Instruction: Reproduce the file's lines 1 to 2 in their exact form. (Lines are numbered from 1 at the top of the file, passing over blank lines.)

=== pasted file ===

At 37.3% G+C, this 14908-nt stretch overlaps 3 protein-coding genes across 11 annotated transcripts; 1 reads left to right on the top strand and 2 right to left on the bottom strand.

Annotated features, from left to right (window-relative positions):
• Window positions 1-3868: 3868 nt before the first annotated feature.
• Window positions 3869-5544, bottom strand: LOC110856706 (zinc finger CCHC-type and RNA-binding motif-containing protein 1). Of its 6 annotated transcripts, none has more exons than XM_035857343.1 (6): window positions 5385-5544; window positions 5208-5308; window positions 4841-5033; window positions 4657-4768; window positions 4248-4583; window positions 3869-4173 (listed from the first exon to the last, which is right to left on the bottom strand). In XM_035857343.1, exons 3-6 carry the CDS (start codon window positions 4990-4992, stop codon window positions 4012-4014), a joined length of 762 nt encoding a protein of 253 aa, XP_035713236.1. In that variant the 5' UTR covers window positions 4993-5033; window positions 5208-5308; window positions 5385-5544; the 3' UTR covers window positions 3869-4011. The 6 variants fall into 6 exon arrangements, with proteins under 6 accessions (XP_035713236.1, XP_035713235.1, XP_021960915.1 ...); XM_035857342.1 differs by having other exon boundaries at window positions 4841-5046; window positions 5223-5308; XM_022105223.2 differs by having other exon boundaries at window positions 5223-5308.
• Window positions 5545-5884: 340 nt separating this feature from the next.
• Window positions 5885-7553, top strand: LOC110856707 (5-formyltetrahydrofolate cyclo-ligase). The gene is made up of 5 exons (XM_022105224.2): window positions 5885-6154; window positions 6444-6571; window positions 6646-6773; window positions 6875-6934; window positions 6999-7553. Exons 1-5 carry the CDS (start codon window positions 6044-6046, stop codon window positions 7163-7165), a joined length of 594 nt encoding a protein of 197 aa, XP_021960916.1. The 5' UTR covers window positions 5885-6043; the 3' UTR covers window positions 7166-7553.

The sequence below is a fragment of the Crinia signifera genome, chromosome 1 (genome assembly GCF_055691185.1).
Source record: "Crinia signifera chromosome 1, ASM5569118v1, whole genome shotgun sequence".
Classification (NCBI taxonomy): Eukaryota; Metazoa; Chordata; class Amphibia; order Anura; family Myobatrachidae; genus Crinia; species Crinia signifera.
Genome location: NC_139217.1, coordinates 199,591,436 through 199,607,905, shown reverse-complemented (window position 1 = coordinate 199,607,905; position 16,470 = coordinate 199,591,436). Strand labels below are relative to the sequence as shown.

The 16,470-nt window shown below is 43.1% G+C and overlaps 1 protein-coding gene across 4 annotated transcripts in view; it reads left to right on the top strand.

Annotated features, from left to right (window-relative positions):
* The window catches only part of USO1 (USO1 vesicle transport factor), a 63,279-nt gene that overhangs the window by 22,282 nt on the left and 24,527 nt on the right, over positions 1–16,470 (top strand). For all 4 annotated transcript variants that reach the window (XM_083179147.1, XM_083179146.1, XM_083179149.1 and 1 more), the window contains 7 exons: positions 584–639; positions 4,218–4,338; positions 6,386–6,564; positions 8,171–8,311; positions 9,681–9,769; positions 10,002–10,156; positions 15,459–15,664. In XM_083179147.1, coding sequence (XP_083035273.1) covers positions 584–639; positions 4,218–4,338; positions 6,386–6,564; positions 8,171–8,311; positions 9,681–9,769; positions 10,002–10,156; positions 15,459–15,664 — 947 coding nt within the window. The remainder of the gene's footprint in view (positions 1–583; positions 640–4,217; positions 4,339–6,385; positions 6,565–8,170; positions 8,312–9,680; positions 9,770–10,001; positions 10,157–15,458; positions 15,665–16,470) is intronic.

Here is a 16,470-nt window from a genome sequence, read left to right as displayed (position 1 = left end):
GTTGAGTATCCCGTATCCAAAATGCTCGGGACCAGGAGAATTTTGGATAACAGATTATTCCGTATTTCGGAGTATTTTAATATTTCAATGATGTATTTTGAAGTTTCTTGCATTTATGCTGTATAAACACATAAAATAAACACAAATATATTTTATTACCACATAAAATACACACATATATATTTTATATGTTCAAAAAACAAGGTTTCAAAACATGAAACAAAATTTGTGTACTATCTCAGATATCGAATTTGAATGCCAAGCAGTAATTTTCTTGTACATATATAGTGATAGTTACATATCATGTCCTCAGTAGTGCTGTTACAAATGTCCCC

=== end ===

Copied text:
At 37.3% G+C, this 14908-nt stretch overlaps 3 protein-coding genes across 11 annotated transcripts; 1 reads left to right on the top strand and 2 right to left on the bottom strand.

Annotated features, from left to right (window-relative positions):